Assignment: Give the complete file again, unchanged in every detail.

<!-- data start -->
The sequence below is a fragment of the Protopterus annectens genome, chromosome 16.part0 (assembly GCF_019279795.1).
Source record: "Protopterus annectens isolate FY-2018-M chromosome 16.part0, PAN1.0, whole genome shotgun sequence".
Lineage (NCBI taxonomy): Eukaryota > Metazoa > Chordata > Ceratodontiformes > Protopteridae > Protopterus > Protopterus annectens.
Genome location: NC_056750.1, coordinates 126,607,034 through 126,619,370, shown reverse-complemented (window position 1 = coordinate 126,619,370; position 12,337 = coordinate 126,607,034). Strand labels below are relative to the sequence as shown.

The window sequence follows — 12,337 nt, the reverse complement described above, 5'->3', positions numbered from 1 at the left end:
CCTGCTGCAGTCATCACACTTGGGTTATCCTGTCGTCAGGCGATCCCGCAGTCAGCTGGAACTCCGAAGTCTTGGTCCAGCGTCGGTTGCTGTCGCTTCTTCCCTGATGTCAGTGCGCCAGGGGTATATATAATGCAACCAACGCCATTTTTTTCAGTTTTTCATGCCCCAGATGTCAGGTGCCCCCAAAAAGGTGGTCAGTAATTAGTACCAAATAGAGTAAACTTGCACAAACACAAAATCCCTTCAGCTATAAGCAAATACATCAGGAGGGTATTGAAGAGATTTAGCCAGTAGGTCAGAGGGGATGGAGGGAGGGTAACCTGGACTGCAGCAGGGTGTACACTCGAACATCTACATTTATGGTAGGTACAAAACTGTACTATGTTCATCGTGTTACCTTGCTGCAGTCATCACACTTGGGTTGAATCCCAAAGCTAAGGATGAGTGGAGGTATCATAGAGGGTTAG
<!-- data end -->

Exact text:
The sequence below is a fragment of the Protopterus annectens genome, chromosome 16.part0 (assembly GCF_019279795.1).
Source record: "Protopterus annectens isolate FY-2018-M chromosome 16.part0, PAN1.0, whole genome shotgun sequence".
Lineage (NCBI taxonomy): Eukaryota > Metazoa > Chordata > Ceratodontiformes > Protopteridae > Protopterus > Protopterus annectens.
Genome location: NC_056750.1, coordinates 126,607,034 through 126,619,370, shown reverse-complemented (window position 1 = coordinate 126,619,370; position 12,337 = coordinate 126,607,034). Strand labels below are relative to the sequence as shown.

The window sequence follows — 12,337 nt, the reverse complement described above, 5'->3', positions numbered from 1 at the left end:
CCTGCTGCAGTCATCACACTTGGGTTATCCTGTCGTCAGGCGATCCCGCAGTCAGCTGGAACTCCGAAGTCTTGGTCCAGCGTCGGTTGCTGTCGCTTCTTCCCTGATGTCAGTGCGCCAGGGGTATATATAATGCAACCAACGCCATTTTTTTCAGTTTTTCATGCCCCAGATGTCAGGTGCCCCCAAAAAGGTGGTCAGTAATTAGTACCAAATAGAGTAAACTTGCACAAACACAAAATCCCTTCAGCTATAAGCAAATACATCAGGAGGGTATTGAAGAGATTTAGCCAGTAGGTCAGAGGGGATGGAGGGAGGGTAACCTGGACTGCAGCAGGGTGTACACTCGAACATCTACATTTATGGTAGGTACAAAACTGTACTATGTTCATCGTGTTACCTTGCTGCAGTCATCACACTTGGGTTGAATCCCAAAGCTAAGGATGAGTGGAGGTATCATAGAGGGTTAG